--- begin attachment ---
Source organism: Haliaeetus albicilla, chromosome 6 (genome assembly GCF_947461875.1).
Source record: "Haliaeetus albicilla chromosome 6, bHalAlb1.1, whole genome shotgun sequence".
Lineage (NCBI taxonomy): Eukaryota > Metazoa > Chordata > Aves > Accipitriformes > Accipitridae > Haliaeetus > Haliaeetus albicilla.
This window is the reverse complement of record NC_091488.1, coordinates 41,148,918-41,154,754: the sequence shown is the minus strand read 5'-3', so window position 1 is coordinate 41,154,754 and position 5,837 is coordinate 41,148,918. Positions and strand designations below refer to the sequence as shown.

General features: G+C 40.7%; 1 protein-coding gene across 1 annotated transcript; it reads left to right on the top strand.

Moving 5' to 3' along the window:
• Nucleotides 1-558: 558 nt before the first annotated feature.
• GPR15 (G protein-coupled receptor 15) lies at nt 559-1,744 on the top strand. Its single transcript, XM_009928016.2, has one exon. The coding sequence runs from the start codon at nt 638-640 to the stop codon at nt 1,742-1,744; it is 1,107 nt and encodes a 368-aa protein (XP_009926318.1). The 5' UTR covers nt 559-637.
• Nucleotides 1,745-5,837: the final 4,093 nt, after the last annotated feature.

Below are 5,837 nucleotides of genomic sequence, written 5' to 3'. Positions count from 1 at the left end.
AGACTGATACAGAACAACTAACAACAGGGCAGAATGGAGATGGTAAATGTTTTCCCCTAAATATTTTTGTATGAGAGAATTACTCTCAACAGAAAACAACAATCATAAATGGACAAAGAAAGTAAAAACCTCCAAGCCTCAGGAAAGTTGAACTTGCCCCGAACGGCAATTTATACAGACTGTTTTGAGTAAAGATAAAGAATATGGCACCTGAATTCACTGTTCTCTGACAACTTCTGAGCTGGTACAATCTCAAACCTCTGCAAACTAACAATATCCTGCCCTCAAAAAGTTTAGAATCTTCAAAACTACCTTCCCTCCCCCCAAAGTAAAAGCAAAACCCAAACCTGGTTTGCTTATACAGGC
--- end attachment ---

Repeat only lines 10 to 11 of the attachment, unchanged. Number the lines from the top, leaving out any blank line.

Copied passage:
Below are 5,837 nucleotides of genomic sequence, written 5' to 3'. Positions count from 1 at the left end.
AGACTGATACAGAACAACTAACAACAGGGCAGAATGGAGATGGTAAATGTTTTCCCCTAAATATTTTTGTATGAGAGAATTACTCTCAACAGAAAACAACAATCATAAATGGACAAAGAAAGTAAAAACCTCCAAGCCTCAGGAAAGTTGAACTTGCCCCGAACGGCAATTTATACAGACTGTTTTGAGTAAAGATAAAGAATATGGCACCTGAATTCACTGTTCTCTGACAACTTCTGAGCTGGTACAATCTCAAACCTCTGCAAACTAACAATATCCTGCCCTCAAAAAGTTTAGAATCTTCAAAACTACCTTCCCTCCCCCCAAAGTAAAAGCAAAACCCAAACCTGGTTTGCTTATACAGGC